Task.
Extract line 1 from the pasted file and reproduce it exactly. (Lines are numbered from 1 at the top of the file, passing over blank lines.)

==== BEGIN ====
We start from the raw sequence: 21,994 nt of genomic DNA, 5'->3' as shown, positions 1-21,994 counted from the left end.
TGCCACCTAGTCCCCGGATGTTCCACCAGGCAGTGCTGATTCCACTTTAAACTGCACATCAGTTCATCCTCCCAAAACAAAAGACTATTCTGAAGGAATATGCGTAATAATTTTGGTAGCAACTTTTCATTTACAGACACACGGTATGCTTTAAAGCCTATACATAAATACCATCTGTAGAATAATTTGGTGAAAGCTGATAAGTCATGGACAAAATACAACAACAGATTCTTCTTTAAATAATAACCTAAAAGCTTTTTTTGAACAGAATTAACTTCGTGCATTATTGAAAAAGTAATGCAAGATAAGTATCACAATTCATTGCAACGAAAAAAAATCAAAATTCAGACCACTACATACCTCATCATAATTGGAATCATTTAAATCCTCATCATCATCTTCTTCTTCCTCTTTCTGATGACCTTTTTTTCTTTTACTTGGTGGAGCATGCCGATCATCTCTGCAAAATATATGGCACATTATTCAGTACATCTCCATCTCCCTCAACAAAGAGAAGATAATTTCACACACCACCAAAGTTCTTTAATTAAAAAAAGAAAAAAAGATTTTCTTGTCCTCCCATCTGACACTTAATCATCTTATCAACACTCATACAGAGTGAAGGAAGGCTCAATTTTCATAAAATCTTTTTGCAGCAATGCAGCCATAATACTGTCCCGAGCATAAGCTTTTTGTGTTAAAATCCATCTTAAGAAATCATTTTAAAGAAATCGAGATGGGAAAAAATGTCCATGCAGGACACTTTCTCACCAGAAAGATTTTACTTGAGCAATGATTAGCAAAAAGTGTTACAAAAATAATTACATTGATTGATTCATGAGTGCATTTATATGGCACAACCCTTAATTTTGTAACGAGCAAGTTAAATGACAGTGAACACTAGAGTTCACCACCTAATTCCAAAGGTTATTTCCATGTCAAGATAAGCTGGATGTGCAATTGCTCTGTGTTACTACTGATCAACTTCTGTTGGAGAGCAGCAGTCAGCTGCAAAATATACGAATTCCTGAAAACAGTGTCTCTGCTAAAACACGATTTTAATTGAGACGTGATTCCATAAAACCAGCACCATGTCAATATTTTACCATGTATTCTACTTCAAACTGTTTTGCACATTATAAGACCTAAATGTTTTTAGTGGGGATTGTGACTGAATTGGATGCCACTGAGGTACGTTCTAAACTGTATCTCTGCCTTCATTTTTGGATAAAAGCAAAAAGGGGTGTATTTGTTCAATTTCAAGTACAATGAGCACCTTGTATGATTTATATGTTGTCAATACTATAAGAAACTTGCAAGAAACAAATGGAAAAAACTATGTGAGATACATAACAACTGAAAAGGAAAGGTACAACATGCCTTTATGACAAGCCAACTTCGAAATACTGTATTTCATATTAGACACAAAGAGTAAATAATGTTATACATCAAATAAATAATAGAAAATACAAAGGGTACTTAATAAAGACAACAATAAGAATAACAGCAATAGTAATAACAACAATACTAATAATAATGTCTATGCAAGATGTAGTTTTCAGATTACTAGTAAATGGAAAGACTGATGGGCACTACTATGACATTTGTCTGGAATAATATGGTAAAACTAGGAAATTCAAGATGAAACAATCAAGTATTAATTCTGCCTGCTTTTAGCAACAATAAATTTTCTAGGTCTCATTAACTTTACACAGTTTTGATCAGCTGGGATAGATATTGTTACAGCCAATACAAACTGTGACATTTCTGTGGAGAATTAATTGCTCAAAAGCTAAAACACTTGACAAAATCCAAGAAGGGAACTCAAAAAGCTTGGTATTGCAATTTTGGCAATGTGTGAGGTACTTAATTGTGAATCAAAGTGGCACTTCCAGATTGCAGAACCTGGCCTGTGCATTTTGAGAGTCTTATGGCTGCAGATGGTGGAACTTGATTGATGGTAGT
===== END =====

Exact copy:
We start from the raw sequence: 21,994 nt of genomic DNA, 5'->3' as shown, positions 1-21,994 counted from the left end.